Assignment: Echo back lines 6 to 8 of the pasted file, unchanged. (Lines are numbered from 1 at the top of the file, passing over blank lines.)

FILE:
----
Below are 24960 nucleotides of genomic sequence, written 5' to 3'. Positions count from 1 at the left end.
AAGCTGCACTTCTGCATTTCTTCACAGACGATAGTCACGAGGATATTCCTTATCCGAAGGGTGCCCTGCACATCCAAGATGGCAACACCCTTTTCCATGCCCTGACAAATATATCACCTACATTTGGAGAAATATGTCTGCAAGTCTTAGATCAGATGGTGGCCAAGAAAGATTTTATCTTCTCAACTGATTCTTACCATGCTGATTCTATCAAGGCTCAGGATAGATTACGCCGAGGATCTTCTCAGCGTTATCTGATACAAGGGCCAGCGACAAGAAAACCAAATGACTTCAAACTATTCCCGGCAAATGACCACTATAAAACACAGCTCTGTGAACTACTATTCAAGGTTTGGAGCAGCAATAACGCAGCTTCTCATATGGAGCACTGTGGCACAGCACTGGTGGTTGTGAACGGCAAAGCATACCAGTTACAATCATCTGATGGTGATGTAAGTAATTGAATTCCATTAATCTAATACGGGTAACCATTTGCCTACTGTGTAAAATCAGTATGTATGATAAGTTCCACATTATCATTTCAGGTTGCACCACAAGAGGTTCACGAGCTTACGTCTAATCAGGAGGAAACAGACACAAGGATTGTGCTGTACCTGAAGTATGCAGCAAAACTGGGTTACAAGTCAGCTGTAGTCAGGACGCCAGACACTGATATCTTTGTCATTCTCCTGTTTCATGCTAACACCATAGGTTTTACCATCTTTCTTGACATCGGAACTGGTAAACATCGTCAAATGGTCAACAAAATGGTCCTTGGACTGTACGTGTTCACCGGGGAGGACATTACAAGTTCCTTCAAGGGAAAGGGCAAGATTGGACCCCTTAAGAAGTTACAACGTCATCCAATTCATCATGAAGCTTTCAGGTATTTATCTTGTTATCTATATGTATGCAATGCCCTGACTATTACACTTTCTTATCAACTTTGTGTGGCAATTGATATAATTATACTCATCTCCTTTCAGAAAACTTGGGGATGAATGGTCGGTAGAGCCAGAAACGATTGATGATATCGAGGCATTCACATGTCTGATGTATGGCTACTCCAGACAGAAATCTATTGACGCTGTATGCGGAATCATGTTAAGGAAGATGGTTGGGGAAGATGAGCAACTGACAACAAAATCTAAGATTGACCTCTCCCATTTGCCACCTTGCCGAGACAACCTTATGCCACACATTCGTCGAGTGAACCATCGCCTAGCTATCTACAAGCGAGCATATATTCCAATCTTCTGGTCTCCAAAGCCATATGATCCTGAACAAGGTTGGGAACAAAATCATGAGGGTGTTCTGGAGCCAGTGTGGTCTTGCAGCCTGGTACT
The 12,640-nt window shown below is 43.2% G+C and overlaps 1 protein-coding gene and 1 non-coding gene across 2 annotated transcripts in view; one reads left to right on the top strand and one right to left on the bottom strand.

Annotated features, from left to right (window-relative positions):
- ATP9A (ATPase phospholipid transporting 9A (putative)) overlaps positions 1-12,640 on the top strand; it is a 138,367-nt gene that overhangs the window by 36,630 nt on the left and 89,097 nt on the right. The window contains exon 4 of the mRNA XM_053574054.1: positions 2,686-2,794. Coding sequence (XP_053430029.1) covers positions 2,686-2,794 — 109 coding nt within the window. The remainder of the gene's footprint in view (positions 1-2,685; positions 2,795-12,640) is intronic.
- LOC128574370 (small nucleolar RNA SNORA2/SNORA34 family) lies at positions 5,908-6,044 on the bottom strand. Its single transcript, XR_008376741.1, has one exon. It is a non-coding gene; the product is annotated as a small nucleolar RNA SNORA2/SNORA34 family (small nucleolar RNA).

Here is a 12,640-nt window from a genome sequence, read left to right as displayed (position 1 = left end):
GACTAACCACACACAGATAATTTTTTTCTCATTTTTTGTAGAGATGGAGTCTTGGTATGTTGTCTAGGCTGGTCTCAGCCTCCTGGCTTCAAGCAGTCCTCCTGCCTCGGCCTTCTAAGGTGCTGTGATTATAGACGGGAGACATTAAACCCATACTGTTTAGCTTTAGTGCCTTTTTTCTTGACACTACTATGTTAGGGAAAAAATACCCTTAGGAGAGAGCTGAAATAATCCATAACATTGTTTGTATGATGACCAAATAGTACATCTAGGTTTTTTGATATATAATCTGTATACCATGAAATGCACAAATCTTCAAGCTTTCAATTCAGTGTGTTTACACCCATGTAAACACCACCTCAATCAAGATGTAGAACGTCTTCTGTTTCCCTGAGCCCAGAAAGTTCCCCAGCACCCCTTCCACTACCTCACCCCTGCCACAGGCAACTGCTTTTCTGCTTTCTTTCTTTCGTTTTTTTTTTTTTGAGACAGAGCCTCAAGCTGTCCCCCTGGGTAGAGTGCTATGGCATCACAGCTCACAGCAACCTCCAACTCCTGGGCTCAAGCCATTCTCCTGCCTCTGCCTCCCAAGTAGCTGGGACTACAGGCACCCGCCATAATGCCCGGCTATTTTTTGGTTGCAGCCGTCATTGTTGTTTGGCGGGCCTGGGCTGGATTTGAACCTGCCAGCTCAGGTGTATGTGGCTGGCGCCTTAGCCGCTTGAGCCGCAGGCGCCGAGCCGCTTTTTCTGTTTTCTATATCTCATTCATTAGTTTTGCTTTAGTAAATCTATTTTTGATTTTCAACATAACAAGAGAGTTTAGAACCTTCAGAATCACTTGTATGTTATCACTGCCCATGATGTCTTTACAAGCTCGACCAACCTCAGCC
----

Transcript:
- LOC128574370 (small nucleolar RNA SNORA2/SNORA34 family) lies at positions 5,908-6,044 on the bottom strand. Its single transcript, XR_008376741.1, has one exon. It is a non-coding gene; the product is annotated as a small nucleolar RNA SNORA2/SNORA34 family (small nucleolar RNA).

Here is a 12,640-nt window from a genome sequence, read left to right as displayed (position 1 = left end):
GACTAACCACACACAGATAATTTTTTTCTCATTTTTTGTAGAGATGGAGTCTTGGTATGTTGTCTAGGCTGGTCTCAGCCTCCTGGCTTCAAGCAGTCCTCCTGCCTCGGCCTTCTAAGGTGCTGTGATTATAGACGGGAGACATTAAACCCATACTGTTTAGCTTTAGTGCCTTTTTTCTTGACACTACTATGTTAGGGAAAAAATACCCTTAGGAGAGAGCTGAAATAATCCATAACATTGTTTGTATGATGACCAAATAGTACATCTAGGTTTTTTGATATATAATCTGTATACCATGAAATGCACAAATCTTCAAGCTTTCAATTCAGTGTGTTTACACCCATGTAAACACCACCTCAATCAAGATGTAGAACGTCTTCTGTTTCCCTGAGCCCAGAAAGTTCCCCAGCACCCCTTCCACTACCTCACCCCTGCCACAGGCAACTGCTTTTCTGCTTTCTTTCTTTCGTTTTTTTTTTTTTGAGACAGAGCCTCAAGCTGTCCCCCTGGGTAGAGTGCTATGGCATCACAGCTCACAGCAACCTCCAACTCCTGGGCTCAAGCCATTCTCCTGCCTCTGCCTCCCAAGTAGCTGGGACTACAGGCACCCGCCATAATGCCCGGCTATTTTTTGGTTGCAGCCGTCATTGTTGTTTGGCGGGCCTGGGCTGGATTTGAACCTGCCAGCTCAGGTGTATGTGGCTGGCGCCTTAGCCGCTTGAGCCGCAGGCGCCGAGCCGCTTTTTCTGTTTTCTATATCTCATTCATTAGTTTTGCTTTAGTAAATCTATTTTTGATTTTCAACATAACAAGAGAGTTTAGAACCTTCAGAATCACTTGTATGTTATCACTGCCCATGATGTCTTTACAAGCTCGACCAACCTCAGCC